In addition, regulations of the Equal Employment Opportunity Commission under the statute emphasize the general policy of the federal government to "become a model employer of handicapped individuals." 29 C.F.R. § 1613.703. Thus this affirmative-action obligation is more than a requirement of non-discrimination or even-handed treatment. See Shirey v. Devine, 216 U.S. App. D.C. 369, 670 F.2d 1188, 1201 (D.C. Cir. 1982); Southeastern Community College v. Davis, 442 U.S. 397, 410, 60 L. Ed. 2d 980, 99 S. Ct. 2361 (1979). Federal agency employers are required to make "reasonable accommodation" to the limitations of a handicapped employee unless the agency can show such accommodation would impose an "undue hardship" on its operations. 29 C.F.R. § 1613.704.
Additional protection for alcoholic federal employees is found in the Comprehensive Alcohol Abuse and Alcoholism Prevention, Treatment, and Rehabilitation Act of 1970. That Act requires federal agencies to have alcoholism treatment programs for their employees. 42 U.S.C. § 290dd-1(a). The Act also provides that "no person may be denied or deprived of Federal civilian employment . . . solely on the ground of prior alcohol abuse of prior alcoholism." 42 U.S.C. § 290dd-1(c)(1). While the Act states that "this section shall not be construed to prohibit the dismissal from employment of a Federal civilian employee who cannot properly function in his employment," 42 U.S.C. § 290dd-1(d), the legislative history indicates that dismissal was intended to apply only to employees who refused treatment altogether or who had repeatedly failed in treatment.
These statutes viewed together in the light of their legislative history show Congress's firm intention to require federal employers to exert substantial affirmative efforts to assist alcoholic employees toward overcoming their handicap before firing them for performance deficiencies related to drinking. It is this duty, which is subsumed under the "reasonable accommodation" requirement of Section 501(b) of the Rehabilitation Act and the regulations of 29 C.F.R. § 1613.704, that plaintiff has invoked.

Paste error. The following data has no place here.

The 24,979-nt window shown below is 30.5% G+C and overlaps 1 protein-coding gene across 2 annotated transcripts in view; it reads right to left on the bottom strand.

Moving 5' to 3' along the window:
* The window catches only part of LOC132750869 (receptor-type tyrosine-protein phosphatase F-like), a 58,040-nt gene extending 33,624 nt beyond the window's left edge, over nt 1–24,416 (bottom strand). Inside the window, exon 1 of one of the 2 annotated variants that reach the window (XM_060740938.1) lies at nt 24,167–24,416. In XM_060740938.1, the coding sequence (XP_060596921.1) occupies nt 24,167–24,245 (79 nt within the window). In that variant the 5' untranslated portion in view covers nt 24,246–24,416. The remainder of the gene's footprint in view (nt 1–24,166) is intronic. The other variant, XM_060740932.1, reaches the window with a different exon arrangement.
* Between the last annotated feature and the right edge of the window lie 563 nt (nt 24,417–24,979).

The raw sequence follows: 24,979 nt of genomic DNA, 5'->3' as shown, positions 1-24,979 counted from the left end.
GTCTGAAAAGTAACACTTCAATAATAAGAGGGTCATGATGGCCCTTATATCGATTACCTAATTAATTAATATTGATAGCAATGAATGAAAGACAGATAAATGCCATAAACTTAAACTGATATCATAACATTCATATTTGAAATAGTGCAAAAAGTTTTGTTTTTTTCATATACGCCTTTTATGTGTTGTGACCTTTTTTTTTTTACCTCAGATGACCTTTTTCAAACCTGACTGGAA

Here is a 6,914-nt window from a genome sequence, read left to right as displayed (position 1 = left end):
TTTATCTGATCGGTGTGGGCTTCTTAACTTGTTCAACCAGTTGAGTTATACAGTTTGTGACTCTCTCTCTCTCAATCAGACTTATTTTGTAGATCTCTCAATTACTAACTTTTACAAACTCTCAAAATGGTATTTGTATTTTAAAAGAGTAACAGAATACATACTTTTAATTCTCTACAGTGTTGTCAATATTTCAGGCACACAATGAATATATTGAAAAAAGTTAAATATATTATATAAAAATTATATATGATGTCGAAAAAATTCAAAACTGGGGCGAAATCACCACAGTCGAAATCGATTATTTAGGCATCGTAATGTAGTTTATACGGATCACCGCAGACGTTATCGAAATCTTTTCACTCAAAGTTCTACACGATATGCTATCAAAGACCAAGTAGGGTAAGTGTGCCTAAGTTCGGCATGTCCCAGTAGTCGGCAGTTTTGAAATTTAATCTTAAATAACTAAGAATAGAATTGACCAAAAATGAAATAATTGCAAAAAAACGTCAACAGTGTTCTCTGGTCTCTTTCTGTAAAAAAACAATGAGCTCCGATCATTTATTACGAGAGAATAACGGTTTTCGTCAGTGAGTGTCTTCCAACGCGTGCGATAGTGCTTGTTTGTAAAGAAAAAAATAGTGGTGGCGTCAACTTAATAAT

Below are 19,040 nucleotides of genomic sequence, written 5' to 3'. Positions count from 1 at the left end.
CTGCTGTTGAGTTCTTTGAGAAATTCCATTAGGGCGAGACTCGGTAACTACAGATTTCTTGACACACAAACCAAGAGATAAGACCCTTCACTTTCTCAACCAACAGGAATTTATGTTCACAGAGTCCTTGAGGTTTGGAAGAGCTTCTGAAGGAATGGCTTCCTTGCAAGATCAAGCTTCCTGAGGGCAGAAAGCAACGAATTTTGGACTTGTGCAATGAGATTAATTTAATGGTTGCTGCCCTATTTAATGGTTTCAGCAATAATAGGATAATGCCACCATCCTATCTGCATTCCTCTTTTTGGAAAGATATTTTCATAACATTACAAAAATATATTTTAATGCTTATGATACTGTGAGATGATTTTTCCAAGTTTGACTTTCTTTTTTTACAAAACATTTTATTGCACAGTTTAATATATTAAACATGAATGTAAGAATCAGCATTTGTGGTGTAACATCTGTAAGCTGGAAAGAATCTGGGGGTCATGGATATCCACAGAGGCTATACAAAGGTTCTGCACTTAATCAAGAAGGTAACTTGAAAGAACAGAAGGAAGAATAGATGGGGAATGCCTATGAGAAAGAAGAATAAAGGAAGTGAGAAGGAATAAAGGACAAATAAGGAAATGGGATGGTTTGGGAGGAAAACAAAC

A precise statement of the government's concept of its duty reasonably to accommodate an alcoholic employee cannot be found in any single regulation or personnel directive but can be ascertained from directives scattered through a number of publications of the U.S. Office of Personnel Management. These publications are not altogether consistent or clear, and some of them are advisory while others are mandatory.
There is a wide variation in the alcoholism programs of various federal agencies. Some appear to be pro forma while others, such as the Government Printing Office, have extensive programs. This variation possibly reflects both uncertainty in the standards to be applied as well as increasing concern and evolving knowledge about the alcoholism problem in some agencies.
The most extensive statement of reasonable accommodation duties to alcoholic employees is found in Federal Personnel Manual System Supplement 792-2, Alcoholism and Drug Abuse Programs (1980).
This provides that where a supervisor suspects alcohol is the reason for poor performance by an employee, the supervisor is directed among other things to
Conduct an interview with the employee focusing on poor work performance and inform the employee of available counseling services if poor performance is caused by any personal or health problem.